The Most Mature Game Rockstar Has Ever Made
Red Dead Redemption 2 is easily the most nuanced and emotionally complex game Rockstar has ever made. This isn’t a developer known for restraint or grace, but both are on display when it comes to the characters and stories of RDR2. Of particular note is the way the game approaches race. Dutch’s gang is shockingly diverse, with black, Mexican, Native American, and mixed-race characters, and their leader is fiercely protective of them all.
Offhand comments about how a horse-dealer “doesn’t like Cubans” set him in a rage, and he gets visibly upset when people call Native Americans “savages.” At times, the game also touches on the difficulties of being able to truly understand the lives of others. When the gang moves south to avoid the law, Arthur — who is generally a good guy, aside from all of the murder — says that he doesn’t notice any difference between the racism there and elsewhere. “With all due respect,” says Lenny, a black member of the gang, “you wouldn’t notice.”
The game is less successful when it comes to its treatment of women. While there are plenty of female characters in the group, aside from one woman — who only becomes an actual gunslinging badass more than halfway through the game — they’re mostly relegated to side roles, like mothers, lovers, and caregivers. Even when the game seems like it might have something interesting to say about women’s rights, particularly in such an oppressive time, it stumbles over itself. One mission has Arthur protecting a group of protestors fighting for the right for women to vote. But their passion and bravery don’t seem to have earned much respect from Arthur. “I ain’t voted before,” he says when it’s all done, “but I’m getting kinda hot for voting rights.”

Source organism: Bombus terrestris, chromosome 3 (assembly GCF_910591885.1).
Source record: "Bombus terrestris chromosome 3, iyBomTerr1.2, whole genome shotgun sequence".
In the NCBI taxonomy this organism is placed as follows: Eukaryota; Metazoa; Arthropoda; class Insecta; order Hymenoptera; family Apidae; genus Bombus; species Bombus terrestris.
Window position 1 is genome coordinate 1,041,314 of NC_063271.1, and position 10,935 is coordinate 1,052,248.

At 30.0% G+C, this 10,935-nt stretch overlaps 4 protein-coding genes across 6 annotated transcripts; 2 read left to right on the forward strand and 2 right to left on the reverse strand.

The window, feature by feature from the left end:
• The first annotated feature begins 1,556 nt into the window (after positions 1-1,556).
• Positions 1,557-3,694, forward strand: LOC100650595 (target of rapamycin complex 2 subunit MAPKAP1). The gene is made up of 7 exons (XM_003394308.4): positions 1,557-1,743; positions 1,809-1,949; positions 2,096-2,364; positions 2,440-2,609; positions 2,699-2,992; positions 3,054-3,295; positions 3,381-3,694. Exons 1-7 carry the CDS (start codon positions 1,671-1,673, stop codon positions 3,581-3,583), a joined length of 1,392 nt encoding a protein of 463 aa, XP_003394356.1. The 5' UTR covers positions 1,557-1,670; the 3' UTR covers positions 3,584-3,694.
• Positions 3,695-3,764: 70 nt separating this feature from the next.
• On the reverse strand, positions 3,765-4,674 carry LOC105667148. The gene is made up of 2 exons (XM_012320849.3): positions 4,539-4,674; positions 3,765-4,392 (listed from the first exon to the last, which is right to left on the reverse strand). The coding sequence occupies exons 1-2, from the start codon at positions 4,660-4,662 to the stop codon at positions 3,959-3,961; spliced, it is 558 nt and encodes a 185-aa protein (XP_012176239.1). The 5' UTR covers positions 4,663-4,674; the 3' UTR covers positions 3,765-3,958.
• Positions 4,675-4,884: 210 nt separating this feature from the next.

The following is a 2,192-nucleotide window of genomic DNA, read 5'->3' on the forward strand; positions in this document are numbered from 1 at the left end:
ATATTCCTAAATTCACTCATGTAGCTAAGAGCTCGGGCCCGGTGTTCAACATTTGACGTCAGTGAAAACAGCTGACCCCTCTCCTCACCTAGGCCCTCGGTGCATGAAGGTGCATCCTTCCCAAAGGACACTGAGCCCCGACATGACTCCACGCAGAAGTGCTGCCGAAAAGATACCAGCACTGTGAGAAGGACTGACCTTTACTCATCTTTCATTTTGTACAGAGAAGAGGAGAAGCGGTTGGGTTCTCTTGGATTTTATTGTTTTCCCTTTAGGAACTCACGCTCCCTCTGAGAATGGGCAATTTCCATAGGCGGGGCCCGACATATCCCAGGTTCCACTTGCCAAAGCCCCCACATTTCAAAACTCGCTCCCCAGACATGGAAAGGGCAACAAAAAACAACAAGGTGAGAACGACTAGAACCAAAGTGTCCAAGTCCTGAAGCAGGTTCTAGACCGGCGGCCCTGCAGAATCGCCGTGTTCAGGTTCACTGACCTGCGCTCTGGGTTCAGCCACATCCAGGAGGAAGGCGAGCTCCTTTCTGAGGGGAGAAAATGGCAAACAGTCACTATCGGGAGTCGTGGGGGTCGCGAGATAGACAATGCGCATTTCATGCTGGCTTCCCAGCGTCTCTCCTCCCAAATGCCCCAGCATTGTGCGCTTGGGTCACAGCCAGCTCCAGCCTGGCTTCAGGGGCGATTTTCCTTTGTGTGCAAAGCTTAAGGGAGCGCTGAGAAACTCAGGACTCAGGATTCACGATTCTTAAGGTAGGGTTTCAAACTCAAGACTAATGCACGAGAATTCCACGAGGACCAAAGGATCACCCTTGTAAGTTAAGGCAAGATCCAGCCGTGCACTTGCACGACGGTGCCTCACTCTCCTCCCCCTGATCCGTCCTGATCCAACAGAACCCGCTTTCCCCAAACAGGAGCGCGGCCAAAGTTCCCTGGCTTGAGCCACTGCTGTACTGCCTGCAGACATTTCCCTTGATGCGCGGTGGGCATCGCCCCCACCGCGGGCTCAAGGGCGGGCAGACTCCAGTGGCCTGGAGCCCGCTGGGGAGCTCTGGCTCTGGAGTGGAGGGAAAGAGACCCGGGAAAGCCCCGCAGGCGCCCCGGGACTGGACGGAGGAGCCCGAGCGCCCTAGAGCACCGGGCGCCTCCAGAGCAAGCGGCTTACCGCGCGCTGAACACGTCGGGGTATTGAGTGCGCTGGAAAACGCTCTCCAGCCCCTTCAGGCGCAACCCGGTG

The only place where the immersion of RDR2’s world is truly broken comes in some of the unscripted moments inherent in the crime-focused GTA model. The main issue is that it’s really easy to accidentally commit a crime, and when you do, you’re punished for it. The game’s contextual buttons, which do different things depending on the situation, can be a particular source of frustration.
One time, I left a saloon and tried to get on my horse to head back to camp. Unfortunately, the same button that lets me mount my steed also is used to rob strangers, and someone was standing close enough to my horse that I accidentally mugged them instead. This led to a prolonged chase sequence, in which local law enforcement forced me out of town. Another time, I mounted someone else’s horse by mistake — it was a dark and foggy night — and it was immediately reported for theft, and a similar law enforcement chase ensued. I ended up getting my horse’s tail braided so I could quickly spot her in a group.
These moments were rare, but they stood out because of how cleanly they broke the immersion. RDR2 goes to ridiculous lengths to make its world feel real, filling it with details that many players probably won’t even consciously notice or explore, but add an incredible level of plausibility to the simulation. You can talk to any person you come across in the game, for instance. Many won’t have much to say other than a simple “hello” or “leave me alone,” but sometimes, you’ll be treated to an interesting new story or mission.
Meanwhile, I loved the comforting routine of the camp, and how I knew where everyone would be based on the time of day. I spent an embarrassing amount of time making sure Arthur was well-groomed, and I always ensured he was wearing the right outfit for the moment. When his hat blew off in the middle of a battle, I made sure to put it back on. In many big-budget games, it can feel as though you’re gliding across a slick digital re-creation of the real world. In RDR2, it’s like you’re stuck right into that world.